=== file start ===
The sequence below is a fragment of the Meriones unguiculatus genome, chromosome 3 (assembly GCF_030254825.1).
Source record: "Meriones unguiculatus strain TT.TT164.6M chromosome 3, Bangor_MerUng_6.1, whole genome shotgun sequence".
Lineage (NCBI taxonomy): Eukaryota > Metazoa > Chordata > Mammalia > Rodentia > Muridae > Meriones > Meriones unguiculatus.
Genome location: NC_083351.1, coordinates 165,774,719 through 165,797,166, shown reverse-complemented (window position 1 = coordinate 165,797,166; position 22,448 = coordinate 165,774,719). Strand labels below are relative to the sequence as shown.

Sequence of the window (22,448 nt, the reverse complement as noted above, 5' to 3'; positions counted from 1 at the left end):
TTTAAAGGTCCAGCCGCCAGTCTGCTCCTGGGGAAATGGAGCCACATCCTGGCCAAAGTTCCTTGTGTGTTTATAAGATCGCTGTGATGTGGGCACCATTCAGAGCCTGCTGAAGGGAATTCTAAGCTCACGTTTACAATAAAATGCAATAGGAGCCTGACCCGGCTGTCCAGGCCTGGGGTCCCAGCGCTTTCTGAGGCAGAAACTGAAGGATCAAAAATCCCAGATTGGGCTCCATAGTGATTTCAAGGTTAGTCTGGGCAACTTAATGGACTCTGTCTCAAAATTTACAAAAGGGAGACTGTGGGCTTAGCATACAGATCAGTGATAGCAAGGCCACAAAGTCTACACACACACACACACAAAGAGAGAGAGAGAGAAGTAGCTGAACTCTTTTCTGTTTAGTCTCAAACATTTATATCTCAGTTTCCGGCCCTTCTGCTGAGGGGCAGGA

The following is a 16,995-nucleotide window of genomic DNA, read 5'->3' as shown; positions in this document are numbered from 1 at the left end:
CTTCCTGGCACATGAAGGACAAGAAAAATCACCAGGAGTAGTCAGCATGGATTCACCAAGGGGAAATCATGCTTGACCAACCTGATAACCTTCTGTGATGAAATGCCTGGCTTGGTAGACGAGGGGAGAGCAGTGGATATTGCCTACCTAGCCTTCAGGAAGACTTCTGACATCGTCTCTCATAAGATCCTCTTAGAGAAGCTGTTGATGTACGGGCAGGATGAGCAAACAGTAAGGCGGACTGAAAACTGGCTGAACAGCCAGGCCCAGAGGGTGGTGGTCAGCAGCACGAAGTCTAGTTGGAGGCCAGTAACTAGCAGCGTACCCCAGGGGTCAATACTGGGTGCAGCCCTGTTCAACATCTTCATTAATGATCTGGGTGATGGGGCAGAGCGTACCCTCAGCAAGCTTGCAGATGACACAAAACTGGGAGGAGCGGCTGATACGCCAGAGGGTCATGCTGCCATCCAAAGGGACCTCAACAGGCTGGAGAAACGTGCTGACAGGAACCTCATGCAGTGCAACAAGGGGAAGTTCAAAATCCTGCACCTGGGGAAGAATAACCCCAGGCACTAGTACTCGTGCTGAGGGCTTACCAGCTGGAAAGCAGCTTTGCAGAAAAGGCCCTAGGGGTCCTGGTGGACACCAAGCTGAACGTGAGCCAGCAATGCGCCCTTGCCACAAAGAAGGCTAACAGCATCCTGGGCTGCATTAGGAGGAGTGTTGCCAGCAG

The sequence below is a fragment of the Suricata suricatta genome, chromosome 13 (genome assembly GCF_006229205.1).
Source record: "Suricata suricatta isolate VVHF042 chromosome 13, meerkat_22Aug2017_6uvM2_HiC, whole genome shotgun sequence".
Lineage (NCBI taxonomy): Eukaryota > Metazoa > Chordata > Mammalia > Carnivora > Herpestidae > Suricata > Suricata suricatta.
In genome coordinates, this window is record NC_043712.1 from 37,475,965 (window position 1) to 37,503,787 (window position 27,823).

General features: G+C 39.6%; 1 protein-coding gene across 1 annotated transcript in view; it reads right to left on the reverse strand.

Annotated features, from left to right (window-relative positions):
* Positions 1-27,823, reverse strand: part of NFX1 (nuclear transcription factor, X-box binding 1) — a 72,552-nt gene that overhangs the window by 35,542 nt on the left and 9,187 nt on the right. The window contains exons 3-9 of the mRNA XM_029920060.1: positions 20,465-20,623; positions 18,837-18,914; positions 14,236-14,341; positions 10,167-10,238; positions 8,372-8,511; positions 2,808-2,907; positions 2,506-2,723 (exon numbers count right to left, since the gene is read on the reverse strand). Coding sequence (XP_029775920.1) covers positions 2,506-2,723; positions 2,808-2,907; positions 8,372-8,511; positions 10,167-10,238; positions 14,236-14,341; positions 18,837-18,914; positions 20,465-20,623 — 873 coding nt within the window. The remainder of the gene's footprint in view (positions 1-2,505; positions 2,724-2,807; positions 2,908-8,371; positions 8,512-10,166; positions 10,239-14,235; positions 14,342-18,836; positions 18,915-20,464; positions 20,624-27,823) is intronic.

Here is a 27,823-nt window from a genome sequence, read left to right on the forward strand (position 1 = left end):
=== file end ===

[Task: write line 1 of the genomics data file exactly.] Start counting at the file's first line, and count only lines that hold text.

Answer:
The sequence below is a fragment of the Meriones unguiculatus genome, chromosome 3 (assembly GCF_030254825.1).